Vinyl Record and Rare LP Resource Ideal For Serious Collectors

Most Recent Additions to the Vinyl Records DB

Soultrane
New - LP - OJC-021
Sealed 2024 vinyl reissue. (Likely a run of the 2015 reissue) "In Addition To Being Bandmates Within Miles Davis' Mid-'50s Quintet, John Coltrane (Tenor Sax) And Red Garland (Piano) Head Up A Session Featuring Members From A Concurrent Version Of The Red Garland Trio: Paul Chambers (Bass) And Art Taylor (Drums). This Was The Second Date To Feature The Core Of This Band. A Month Earlier, Several Sides Were Cut That Would End Up On Coltrane's Lush Life Album. Soultrane Offers A Sampling Of Performance Styles And Settings From Coltrane And Crew. As With A Majority Of His Prestige Sessions, There Is A Breakneck-tempo Bop Cover (In This Case An Absolute Reworking Of Irving Berlin's "Russian Lullaby"), A Few Smoldering Ballads (Such As "I Want To Talk About You" And "Theme For Ernie"), As Well As A Mid-tempo Romp ("Good Bait"). Each Of These Sonic Textures Displays A Different Facet Of Not Only The Musical Kinship Between Coltrane And Garland But In The Relationship That Coltrane Has With The Music. The Bop-heavy Solos That Inform "Good Bait," As Well As The "Sheets Of Sound" Technique That Was Named For The Fury In Coltrane's Solos On The Rendition Of "Russian Lullaby" Found Here, Contain The Same Intensity As The More Languid And Considerate Phrasings Displayed Particularly Well On "I Want To Talk About You." As Time Will Reveal, This Sort Of Manic Contrast Would Become A Significant Attribute Of Coltrane's Unpredictable Performance Style. Not Indicative Of The Quality Of This Set Is The Observation That, Because Of The Astounding Coltrane Solo Works That Both Precede And Follow Soultrane -- Most Notably Lush Life And Blue Train -- The Album Has Perhaps Not Been Given The Exclusive Attention It So Deserves." All Music Guide - Lindsay Planer. ... more
Can't Buy A Thrill
Used - LP - MCA 37040
Clean 1980 Non-Gatefold Reissue. No Bar Code On Back Cover. The ground breaking debut from the unknown band Steely Dan hit the airwaves and immediately made waves. With the big songs "Reeling In The Years" and "Do It Again" they never looked back. ... more
Rising Son
New Import - FW288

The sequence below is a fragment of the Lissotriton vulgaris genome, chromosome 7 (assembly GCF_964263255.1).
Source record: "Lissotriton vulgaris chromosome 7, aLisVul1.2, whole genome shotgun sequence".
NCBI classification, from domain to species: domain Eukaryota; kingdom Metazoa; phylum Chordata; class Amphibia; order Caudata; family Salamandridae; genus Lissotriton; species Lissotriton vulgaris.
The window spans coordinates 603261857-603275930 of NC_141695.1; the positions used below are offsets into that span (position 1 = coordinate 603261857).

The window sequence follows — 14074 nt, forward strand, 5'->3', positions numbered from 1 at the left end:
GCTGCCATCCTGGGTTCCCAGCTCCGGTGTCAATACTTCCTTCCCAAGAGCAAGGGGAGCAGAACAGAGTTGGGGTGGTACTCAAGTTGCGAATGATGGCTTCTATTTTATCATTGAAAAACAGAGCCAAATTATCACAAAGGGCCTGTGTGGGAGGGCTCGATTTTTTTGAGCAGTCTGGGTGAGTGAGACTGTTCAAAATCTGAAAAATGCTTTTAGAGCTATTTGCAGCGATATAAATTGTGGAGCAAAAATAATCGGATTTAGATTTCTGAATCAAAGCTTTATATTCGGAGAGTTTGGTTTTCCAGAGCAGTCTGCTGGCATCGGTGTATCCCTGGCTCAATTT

Sealed 2024 2LP gatefold reissue from UK based First Word records. The first ever reissue of the impossibly hard to find modern Blue Note release! Recommended! Features a bonus remix of "Everybody Loves The Sunshine" by Joe Armon-Jones. "Japan-born/N.Y.C.-based trumpeter Takuya Kuroda's Blue Note Records debut, 2014's Rising Son, is a funky, soul and hip-hop-infused affair featuring production from acclaimed jazz vocalist José James. Longtime collaborators, Kuroda and James met while students at Manhattan's New School for Jazz and Contemporary Music, and Kuroda later toured with James and wrote the horn arrangements for his 2012 album, No Beginning No End. Technically, Rising Son is Kuroda's fourth album after three previous independent releases that found him working through a more swinging, post-bop jazz sound, with the occasional funk-inflected diversion. On Rising Son, Kuroda delves deep into a '70s fusion, funk, and Afro-beat-influenced sound that is at once contemporary and vintage in approach. In many ways, the sound of Rising Son has a lot in common with James' own soul-jazz style, and his guest spot on Roy Ayers' "Everybody Loves the Sunshine" is certainly a highlight of the album. However, while there is palpable synergistic energy at play between James and Kuroda, it's Kuroda's assured, dynamic trumpet playing that grabs the spotlight on Rising Son. Backing Kuroda here is his working ensemble featuring trombonist Corey King, Rhodes keyboardist Kris Bowers, bassist Solomon Dorsey, and drummer Nate Smith. Together, Kuroda and his band play a clipped, muscular funk-jazz that shows the influence of artists like African-legend Hugh Masekela and trumpeter Roy Hargrove. Tracks like the Latin-tinged "Mala" and the frenetic "Afro Blues" (which showcases a guest appearance by famed West African guitarist Lionel Loueke) are hypnotic, pulsing, and joyous. Many of the songs on Rising Son have a modern, dance-ready sheen to them, with James pushing the drums to the front of the mix and cradling Kuroda and King's horns in a rounded, almost phaser-like mike sound. While some hip-hop-influenced jazz can seem rhythmically static, sacrificing improvisation for beats, the tracks on Rising Son never get too smooth. James leaves just enough organic grit in the mix to remind you that that this is live, improvisational music, not that you'd forget with Kuroda bursting through many of these cuts with a puckered intensity. And while this is unquestionably a jazz album, nothing on Rising Son feels like an intellectual harmonic exercise, as so many recordings by post-collegiate jazz artists sometimes do. Whether further illuminating the soul of Roy Ayers, or slipping ever deeper into the romantic slow jam of his own "Sometime Somewhere Somehow," Kuroda reveals himself to be a gifted melodicist with an abiding trust in groove, not to mention trumpet chops and charisma to spare. Ultimately, Rising Son isn't just Kuroda's major-label debut, it's a major artistic statement." AMG - Matt Collar. ... more